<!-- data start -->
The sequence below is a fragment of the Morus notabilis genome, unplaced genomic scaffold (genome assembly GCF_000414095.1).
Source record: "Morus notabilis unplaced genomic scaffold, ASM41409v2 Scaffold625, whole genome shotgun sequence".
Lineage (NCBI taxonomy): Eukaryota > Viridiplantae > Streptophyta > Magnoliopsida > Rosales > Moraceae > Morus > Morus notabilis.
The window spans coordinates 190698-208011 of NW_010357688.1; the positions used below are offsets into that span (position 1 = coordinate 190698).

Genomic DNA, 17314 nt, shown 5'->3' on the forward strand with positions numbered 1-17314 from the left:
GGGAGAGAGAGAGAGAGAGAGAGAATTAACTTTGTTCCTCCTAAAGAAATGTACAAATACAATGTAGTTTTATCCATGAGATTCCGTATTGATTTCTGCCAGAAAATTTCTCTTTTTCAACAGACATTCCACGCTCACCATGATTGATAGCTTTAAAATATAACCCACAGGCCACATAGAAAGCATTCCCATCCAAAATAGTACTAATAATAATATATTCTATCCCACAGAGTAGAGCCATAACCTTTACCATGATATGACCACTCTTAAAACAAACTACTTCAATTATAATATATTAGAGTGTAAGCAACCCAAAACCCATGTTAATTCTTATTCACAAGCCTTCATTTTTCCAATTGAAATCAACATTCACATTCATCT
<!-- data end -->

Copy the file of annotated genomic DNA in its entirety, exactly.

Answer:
The sequence below is a fragment of the Morus notabilis genome, unplaced genomic scaffold (genome assembly GCF_000414095.1).
Source record: "Morus notabilis unplaced genomic scaffold, ASM41409v2 Scaffold625, whole genome shotgun sequence".
Lineage (NCBI taxonomy): Eukaryota > Viridiplantae > Streptophyta > Magnoliopsida > Rosales > Moraceae > Morus > Morus notabilis.
The window spans coordinates 190698-208011 of NW_010357688.1; the positions used below are offsets into that span (position 1 = coordinate 190698).

Genomic DNA, 17314 nt, shown 5'->3' on the forward strand with positions numbered 1-17314 from the left:
GGGAGAGAGAGAGAGAGAGAGAGAATTAACTTTGTTCCTCCTAAAGAAATGTACAAATACAATGTAGTTTTATCCATGAGATTCCGTATTGATTTCTGCCAGAAAATTTCTCTTTTTCAACAGACATTCCACGCTCACCATGATTGATAGCTTTAAAATATAACCCACAGGCCACATAGAAAGCATTCCCATCCAAAATAGTACTAATAATAATATATTCTATCCCACAGAGTAGAGCCATAACCTTTACCATGATATGACCACTCTTAAAACAAACTACTTCAATTATAATATATTAGAGTGTAAGCAACCCAAAACCCATGTTAATTCTTATTCACAAGCCTTCATTTTTCCAATTGAAATCAACATTCACATTCATCT